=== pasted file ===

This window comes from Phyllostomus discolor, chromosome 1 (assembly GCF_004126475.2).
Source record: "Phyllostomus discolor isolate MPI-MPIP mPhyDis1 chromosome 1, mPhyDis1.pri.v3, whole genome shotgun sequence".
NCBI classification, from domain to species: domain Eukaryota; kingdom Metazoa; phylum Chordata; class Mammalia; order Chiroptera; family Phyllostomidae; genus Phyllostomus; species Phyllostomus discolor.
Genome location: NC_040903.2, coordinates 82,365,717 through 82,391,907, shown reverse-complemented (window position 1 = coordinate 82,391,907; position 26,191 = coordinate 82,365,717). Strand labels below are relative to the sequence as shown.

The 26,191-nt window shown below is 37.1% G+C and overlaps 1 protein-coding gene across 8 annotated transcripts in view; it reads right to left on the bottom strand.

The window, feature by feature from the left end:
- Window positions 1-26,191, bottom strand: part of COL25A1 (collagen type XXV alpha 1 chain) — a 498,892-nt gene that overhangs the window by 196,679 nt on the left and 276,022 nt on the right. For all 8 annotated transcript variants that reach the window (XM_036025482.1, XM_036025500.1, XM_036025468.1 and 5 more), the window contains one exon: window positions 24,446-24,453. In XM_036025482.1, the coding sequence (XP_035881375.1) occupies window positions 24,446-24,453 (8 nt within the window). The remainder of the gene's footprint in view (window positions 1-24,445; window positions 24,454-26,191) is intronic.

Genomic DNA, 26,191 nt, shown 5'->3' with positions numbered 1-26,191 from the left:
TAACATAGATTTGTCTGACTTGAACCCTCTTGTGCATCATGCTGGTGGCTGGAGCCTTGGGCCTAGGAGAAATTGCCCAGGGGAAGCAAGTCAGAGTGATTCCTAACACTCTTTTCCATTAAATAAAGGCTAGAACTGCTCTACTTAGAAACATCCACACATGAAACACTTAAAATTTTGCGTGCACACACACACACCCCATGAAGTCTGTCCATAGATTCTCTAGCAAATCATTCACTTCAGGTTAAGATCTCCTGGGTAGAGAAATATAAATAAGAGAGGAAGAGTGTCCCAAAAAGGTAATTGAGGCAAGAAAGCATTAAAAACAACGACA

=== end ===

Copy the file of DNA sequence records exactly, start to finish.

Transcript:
This window comes from Phyllostomus discolor, chromosome 1 (assembly GCF_004126475.2).
Source record: "Phyllostomus discolor isolate MPI-MPIP mPhyDis1 chromosome 1, mPhyDis1.pri.v3, whole genome shotgun sequence".
NCBI classification, from domain to species: domain Eukaryota; kingdom Metazoa; phylum Chordata; class Mammalia; order Chiroptera; family Phyllostomidae; genus Phyllostomus; species Phyllostomus discolor.
Genome location: NC_040903.2, coordinates 82,365,717 through 82,391,907, shown reverse-complemented (window position 1 = coordinate 82,391,907; position 26,191 = coordinate 82,365,717). Strand labels below are relative to the sequence as shown.

The 26,191-nt window shown below is 37.1% G+C and overlaps 1 protein-coding gene across 8 annotated transcripts in view; it reads right to left on the bottom strand.

The window, feature by feature from the left end:
- Window positions 1-26,191, bottom strand: part of COL25A1 (collagen type XXV alpha 1 chain) — a 498,892-nt gene that overhangs the window by 196,679 nt on the left and 276,022 nt on the right. For all 8 annotated transcript variants that reach the window (XM_036025482.1, XM_036025500.1, XM_036025468.1 and 5 more), the window contains one exon: window positions 24,446-24,453. In XM_036025482.1, the coding sequence (XP_035881375.1) occupies window positions 24,446-24,453 (8 nt within the window). The remainder of the gene's footprint in view (window positions 1-24,445; window positions 24,454-26,191) is intronic.

Genomic DNA, 26,191 nt, shown 5'->3' with positions numbered 1-26,191 from the left:
TAACATAGATTTGTCTGACTTGAACCCTCTTGTGCATCATGCTGGTGGCTGGAGCCTTGGGCCTAGGAGAAATTGCCCAGGGGAAGCAAGTCAGAGTGATTCCTAACACTCTTTTCCATTAAATAAAGGCTAGAACTGCTCTACTTAGAAACATCCACACATGAAACACTTAAAATTTTGCGTGCACACACACACACCCCATGAAGTCTGTCCATAGATTCTCTAGCAAATCATTCACTTCAGGTTAAGATCTCCTGGGTAGAGAAATATAAATAAGAGAGGAAGAGTGTCCCAAAAAGGTAATTGAGGCAAGAAAGCATTAAAAACAACGACA